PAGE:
I also looked at a piece of writing called “Music of the Other”.  I looked at different sections and thought about what it was saying about cultural authenticity and evolving musical cultures.  It made me think about how different types of music from all around the world are now more readily available to us than ever before.  The rise of technology is perhaps one the main reasons for this.

The sharing of all these different musical identities can reflect on us as humans.  Being more tolerant of each other’s music may make us more tolerant of each other in general.  This could apply to religion, politics, art, cuisine or even sexual practices.  It can bring us together.  We can help each other and allow everyone to grow by sharing ideas and creating new ideas from this.

For next week I have been asked to create a short piece of music using the styles and techniques I have learnt in the previous weeks.  African drumming was my favourite so I chose to make a Djembe piece.  Here is a picture to give you an idea of my plan.


It is in a standard 4/4 time signature and has 5 different rhythms (A-E).  The larger, empty circles represent a bass note and the smaller, shaded circles represent a slap note.

Week 4 – We took everything we had learnt in the past 3 weeks and as a group (of about 20) we put together a performance.  This included African, Taiko and Samba drumming.  We split into 3 separate groups for each style.  I was in the African drumming group using djembes. All in one big room, there was a lot of noise and creativity.  Unintentionally, and perhaps down to the fact that we could all hear each other, the 3 groups had all come up with rhythms that linked together nicely.  Each group presented their ideas to the other groups and we pieced it all together.  Starting with some melody using tube shaped instruments (name I can’t remember), it then faded into the African drumming.  This then faded into the Samba part.   The Taiko drumming then accompanied the Samba before the African drumming faded back in to finish the piece with everyone playing.  I think everyone was pleased with the outcome of the performance and we could all say we had learnt something new in the past few weeks.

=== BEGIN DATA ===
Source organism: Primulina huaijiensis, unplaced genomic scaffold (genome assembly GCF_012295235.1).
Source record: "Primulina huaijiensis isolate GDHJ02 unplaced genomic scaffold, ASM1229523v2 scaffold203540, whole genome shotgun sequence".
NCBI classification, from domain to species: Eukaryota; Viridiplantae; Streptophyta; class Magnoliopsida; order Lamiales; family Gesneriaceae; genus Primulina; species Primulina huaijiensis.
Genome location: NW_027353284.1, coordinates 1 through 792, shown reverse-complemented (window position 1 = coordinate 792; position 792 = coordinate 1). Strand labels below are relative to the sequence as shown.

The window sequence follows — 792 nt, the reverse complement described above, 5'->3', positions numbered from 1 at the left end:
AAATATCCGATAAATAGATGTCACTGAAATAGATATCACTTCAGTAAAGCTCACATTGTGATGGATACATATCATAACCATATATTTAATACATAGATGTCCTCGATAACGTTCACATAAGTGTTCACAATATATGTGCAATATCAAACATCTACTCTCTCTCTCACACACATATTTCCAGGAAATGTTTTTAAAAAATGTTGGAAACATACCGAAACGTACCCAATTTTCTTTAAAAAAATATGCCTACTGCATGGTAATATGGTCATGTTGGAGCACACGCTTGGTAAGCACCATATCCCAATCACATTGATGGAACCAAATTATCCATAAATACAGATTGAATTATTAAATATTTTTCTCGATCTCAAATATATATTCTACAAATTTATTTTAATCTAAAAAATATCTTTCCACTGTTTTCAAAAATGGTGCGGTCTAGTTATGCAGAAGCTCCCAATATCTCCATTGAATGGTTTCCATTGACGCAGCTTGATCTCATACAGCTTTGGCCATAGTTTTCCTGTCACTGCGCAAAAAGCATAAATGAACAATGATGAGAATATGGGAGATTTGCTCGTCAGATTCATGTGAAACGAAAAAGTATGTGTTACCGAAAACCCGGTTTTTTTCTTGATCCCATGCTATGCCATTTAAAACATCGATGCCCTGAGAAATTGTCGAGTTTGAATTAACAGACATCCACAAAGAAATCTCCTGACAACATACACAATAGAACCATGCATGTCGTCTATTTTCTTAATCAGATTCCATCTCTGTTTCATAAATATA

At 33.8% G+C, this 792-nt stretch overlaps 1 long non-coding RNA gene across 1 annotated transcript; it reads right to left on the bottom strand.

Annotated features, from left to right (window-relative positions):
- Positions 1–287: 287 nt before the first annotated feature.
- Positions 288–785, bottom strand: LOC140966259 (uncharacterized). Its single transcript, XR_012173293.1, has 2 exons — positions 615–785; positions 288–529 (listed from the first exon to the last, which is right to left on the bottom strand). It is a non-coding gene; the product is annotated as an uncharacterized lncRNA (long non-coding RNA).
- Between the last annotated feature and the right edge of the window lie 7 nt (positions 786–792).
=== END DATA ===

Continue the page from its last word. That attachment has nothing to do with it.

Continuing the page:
Week 5 – We began by looking at some pieces of music by Steve Reich including ‘Music for 18 musicians’ which I had never seen but thought was fantastic.  We then tried putting some of those techniques into our playing.  With a range of different instruments including acoustic guitars, djembes, piano, snare drum and xylophones we started coming up with ideas and performing short pieces of free improv and improv with some rules.  We finished up by performing a piece of music as a group.  It was split into sections which we would alternate between.  We tried it in different ways, perhaps starting with guitars the first time then drums the second time etc.  The end result was a 7-8 minute piece that showed a lot of progress over that couple of hours.  Here is one of the takes:

Week 6 – we performed short pieces we had made in groups, each of which took ideas from what we had seen last week with the Steve Reich style.  Each group took a very different approach but they all sounded excellent.  Here are a couple of examples:

Each group then had to try and use their pieces in different ways – mixing up the order, the tempo, the dynamics etc.  It goes to show that one small idea can be transformed into a rich, full sounding piece.


Here is a video of the final project my group performed for this module.  It shows the initial ideas, development and final product of the whole project.